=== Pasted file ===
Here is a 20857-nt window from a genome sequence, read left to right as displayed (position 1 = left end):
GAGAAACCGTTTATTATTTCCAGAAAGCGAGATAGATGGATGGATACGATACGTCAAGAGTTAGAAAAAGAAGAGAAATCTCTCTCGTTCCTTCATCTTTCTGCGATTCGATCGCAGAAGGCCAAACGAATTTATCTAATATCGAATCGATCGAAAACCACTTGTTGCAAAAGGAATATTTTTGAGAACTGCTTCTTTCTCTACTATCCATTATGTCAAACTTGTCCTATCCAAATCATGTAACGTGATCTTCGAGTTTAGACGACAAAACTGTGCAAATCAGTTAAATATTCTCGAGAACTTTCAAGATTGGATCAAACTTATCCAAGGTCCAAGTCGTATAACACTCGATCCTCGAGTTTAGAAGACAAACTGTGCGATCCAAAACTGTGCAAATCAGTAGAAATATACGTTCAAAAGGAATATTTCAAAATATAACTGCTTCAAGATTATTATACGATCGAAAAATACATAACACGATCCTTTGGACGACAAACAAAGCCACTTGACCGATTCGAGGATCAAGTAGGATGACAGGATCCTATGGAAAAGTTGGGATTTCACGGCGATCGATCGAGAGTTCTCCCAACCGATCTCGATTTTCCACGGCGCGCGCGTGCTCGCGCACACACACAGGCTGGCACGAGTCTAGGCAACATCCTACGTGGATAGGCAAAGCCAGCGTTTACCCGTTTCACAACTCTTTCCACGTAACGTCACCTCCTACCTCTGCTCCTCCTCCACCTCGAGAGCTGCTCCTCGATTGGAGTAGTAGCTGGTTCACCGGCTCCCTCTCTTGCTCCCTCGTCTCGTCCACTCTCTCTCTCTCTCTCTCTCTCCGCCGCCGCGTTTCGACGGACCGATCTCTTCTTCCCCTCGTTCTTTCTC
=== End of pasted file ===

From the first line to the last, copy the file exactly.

Here is a 20857-nt window from a genome sequence, read left to right as displayed (position 1 = left end):
GAGAAACCGTTTATTATTTCCAGAAAGCGAGATAGATGGATGGATACGATACGTCAAGAGTTAGAAAAAGAAGAGAAATCTCTCTCGTTCCTTCATCTTTCTGCGATTCGATCGCAGAAGGCCAAACGAATTTATCTAATATCGAATCGATCGAAAACCACTTGTTGCAAAAGGAATATTTTTGAGAACTGCTTCTTTCTCTACTATCCATTATGTCAAACTTGTCCTATCCAAATCATGTAACGTGATCTTCGAGTTTAGACGACAAAACTGTGCAAATCAGTTAAATATTCTCGAGAACTTTCAAGATTGGATCAAACTTATCCAAGGTCCAAGTCGTATAACACTCGATCCTCGAGTTTAGAAGACAAACTGTGCGATCCAAAACTGTGCAAATCAGTAGAAATATACGTTCAAAAGGAATATTTCAAAATATAACTGCTTCAAGATTATTATACGATCGAAAAATACATAACACGATCCTTTGGACGACAAACAAAGCCACTTGACCGATTCGAGGATCAAGTAGGATGACAGGATCCTATGGAAAAGTTGGGATTTCACGGCGATCGATCGAGAGTTCTCCCAACCGATCTCGATTTTCCACGGCGCGCGCGTGCTCGCGCACACACACAGGCTGGCACGAGTCTAGGCAACATCCTACGTGGATAGGCAAAGCCAGCGTTTACCCGTTTCACAACTCTTTCCACGTAACGTCACCTCCTACCTCTGCTCCTCCTCCACCTCGAGAGCTGCTCCTCGATTGGAGTAGTAGCTGGTTCACCGGCTCCCTCTCTTGCTCCCTCGTCTCGTCCACTCTCTCTCTCTCTCTCTCTCTCCGCCGCCGCGTTTCGACGGACCGATCTCTTCTTCCCCTCGTTCTTTCTC